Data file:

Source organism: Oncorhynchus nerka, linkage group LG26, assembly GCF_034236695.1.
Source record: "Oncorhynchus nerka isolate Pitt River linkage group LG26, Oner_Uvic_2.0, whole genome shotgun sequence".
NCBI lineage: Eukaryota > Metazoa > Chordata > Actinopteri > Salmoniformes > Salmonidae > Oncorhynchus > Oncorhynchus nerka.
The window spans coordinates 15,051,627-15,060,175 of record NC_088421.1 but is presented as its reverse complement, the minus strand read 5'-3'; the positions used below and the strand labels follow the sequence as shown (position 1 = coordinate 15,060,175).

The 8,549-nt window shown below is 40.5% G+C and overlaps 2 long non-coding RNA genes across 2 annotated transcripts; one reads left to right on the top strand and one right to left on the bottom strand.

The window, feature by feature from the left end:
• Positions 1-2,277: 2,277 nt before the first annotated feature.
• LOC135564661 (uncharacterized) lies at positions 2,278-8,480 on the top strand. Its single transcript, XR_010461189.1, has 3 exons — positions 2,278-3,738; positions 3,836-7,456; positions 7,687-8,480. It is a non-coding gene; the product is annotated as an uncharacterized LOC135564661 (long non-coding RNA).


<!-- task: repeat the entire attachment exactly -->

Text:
Source organism: Oncorhynchus nerka, linkage group LG26, assembly GCF_034236695.1.
Source record: "Oncorhynchus nerka isolate Pitt River linkage group LG26, Oner_Uvic_2.0, whole genome shotgun sequence".
NCBI lineage: Eukaryota > Metazoa > Chordata > Actinopteri > Salmoniformes > Salmonidae > Oncorhynchus > Oncorhynchus nerka.
The window spans coordinates 15,051,627-15,060,175 of record NC_088421.1 but is presented as its reverse complement, the minus strand read 5'-3'; the positions used below and the strand labels follow the sequence as shown (position 1 = coordinate 15,060,175).

The 8,549-nt window shown below is 40.5% G+C and overlaps 2 long non-coding RNA genes across 2 annotated transcripts; one reads left to right on the top strand and one right to left on the bottom strand.

The window, feature by feature from the left end:
• Positions 1-2,277: 2,277 nt before the first annotated feature.
• LOC135564661 (uncharacterized) lies at positions 2,278-8,480 on the top strand. Its single transcript, XR_010461189.1, has 3 exons — positions 2,278-3,738; positions 3,836-7,456; positions 7,687-8,480. It is a non-coding gene; the product is annotated as an uncharacterized LOC135564661 (long non-coding RNA).